ISA is a Danish National Facility where research is carried out over a wide range of the natural and life sciences, including fundamental physics, material science, molecular biology and laboratory astrophysics, using accelerators and storage rings.
Access to ISA
Access restrictions due to the current situation with the spread of the corona virus.
Updated: 4th January 2021
- The ASTRID2 facility is running again after several weeks of shutdown due to the global COVID-19 pandemic. Due to current restrictions we are still not able to offer beamtime to all users at this time. As restrictions are changed to allow travel to Denmark, users will be contacted in order to schedule beamtime for their experiments to go ahead. If you have any questions please contact the relevant beamline scientist.
- We urge all groups to limit the number of users working at the beamline at any one time to two. Please also ensure that all users read the Rules for Using Research Labs at AU.
Call for proposals - Closed!
- The call for proposals for beam time in 2021 is closed. However if you are interested in applying for beam time on one of the ASTRID2 beam lines, then it may still be possible. Please read the information contained in the link below and contact the relevant beam line scientist to see if there is time available.
ISA welcomes applications, from national or international groups, for access to any of the ISA research facilities.
The European Union’s Horizon 2020 INFRAIA programme has awarded a 5 M€ infrastructure grant to MOSBRI (Molecular-Scale Biophysics Research Infrastructure https://www.mosbri.eu), a consortium of 13 academic centres of excellence and 2 industrial partners from 11 different European countries, coordinated by Institut Pasteur (Paris, France). In practice, this means that we are opening our laboratories to European researchers, so that they can travel to where the best equipment and the best expertise is. Transnational access (TNA) under MOSBRI will provide free access (paid by the project) to the consortium's laboratories and is especially aimed at young researchers. The AU-CD beamline on ASTRID2 is one of the laboratories open for access, with the coordination and management of all TNA for the network carried out by the AU-CD team.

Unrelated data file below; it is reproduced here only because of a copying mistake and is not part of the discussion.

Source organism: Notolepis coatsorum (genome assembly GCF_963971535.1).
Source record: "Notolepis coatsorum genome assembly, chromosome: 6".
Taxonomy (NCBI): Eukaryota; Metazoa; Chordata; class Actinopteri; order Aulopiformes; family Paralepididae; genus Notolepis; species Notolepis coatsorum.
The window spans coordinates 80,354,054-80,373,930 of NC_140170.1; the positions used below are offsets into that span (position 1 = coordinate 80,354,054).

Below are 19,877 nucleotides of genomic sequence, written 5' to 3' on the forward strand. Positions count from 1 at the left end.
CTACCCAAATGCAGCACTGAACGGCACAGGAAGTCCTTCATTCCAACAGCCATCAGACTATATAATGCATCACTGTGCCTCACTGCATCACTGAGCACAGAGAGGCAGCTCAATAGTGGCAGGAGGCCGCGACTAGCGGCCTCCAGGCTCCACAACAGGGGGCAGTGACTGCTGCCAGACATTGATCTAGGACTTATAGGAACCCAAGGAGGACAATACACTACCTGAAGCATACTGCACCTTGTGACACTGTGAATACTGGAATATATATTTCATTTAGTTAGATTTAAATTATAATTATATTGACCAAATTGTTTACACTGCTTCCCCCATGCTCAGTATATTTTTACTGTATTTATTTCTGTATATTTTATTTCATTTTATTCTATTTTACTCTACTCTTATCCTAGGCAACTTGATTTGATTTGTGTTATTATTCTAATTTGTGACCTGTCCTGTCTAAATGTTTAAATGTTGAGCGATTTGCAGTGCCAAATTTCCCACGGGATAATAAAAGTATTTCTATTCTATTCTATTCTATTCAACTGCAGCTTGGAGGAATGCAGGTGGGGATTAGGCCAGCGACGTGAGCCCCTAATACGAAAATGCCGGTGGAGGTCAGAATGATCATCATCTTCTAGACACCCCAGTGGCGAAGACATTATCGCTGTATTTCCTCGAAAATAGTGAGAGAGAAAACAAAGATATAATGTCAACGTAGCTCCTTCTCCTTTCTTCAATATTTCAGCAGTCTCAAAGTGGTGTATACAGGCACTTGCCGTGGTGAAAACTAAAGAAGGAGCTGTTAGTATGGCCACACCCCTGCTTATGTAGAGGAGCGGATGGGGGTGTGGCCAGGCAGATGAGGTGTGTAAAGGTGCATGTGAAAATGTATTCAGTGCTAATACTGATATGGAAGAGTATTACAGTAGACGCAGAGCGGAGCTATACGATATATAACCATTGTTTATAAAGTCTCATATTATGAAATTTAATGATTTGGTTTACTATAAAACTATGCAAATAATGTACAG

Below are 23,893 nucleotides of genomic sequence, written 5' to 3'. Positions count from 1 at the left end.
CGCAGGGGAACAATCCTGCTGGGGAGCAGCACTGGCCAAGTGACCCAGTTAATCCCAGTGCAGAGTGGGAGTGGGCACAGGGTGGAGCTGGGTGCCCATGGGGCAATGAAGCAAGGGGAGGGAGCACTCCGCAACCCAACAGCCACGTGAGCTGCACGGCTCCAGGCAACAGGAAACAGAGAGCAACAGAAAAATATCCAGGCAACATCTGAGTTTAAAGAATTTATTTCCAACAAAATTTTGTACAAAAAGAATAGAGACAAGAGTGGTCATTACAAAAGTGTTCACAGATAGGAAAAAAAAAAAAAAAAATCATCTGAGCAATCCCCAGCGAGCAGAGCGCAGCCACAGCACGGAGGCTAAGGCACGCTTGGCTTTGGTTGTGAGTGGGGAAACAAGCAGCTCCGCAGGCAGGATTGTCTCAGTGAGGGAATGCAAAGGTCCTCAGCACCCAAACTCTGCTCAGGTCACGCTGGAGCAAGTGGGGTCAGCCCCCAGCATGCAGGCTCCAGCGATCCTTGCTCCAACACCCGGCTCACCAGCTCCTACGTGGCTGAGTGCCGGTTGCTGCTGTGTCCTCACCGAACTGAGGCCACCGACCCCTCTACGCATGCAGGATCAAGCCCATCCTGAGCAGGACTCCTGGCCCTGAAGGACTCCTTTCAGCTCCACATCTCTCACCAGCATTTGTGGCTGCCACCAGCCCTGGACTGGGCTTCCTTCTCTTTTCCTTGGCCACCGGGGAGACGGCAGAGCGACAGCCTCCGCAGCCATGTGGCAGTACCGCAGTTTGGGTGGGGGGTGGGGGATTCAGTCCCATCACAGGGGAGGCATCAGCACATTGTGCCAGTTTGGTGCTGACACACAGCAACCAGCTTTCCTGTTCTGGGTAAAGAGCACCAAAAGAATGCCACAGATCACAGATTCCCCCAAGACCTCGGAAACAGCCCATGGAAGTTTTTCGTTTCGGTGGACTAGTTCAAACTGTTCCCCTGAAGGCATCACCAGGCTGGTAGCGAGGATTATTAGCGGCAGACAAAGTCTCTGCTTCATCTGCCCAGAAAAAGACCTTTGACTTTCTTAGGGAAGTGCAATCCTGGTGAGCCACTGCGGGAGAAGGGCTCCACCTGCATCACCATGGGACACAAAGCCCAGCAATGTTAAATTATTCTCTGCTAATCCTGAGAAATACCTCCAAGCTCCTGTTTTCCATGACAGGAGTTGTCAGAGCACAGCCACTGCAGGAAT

See the MOSBRI press release announcing the network.
‘Learning to run again’: – a webinar on the challenges for synchrotrons and FELs to restore effective operations during the COVID-19 pandemic. Click to read more...
In 2020 despite disruption due to the corona virus pandemic, ASTRID2 provided 28 weeks of user beam time to the 6 operational beam lines, with normal operation at 180 mA top-up. Machine physics studies are ongoing in order to improve stability and lifetime of the beam. The newest beam line, SGM4, has been commissioned and is awaiting the final installation and commissioning of the endstation.
For information about visiting the facility and how to arrange a tour, please read the information on this page.
ASTRID2 Lego model
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View more publications for the beam lines: SGM3, Matline, AU-CD, AU-UV.
ISA networking with the world
ISA is a part of several networks. Read more about them here.
Last Modified 01 March 2021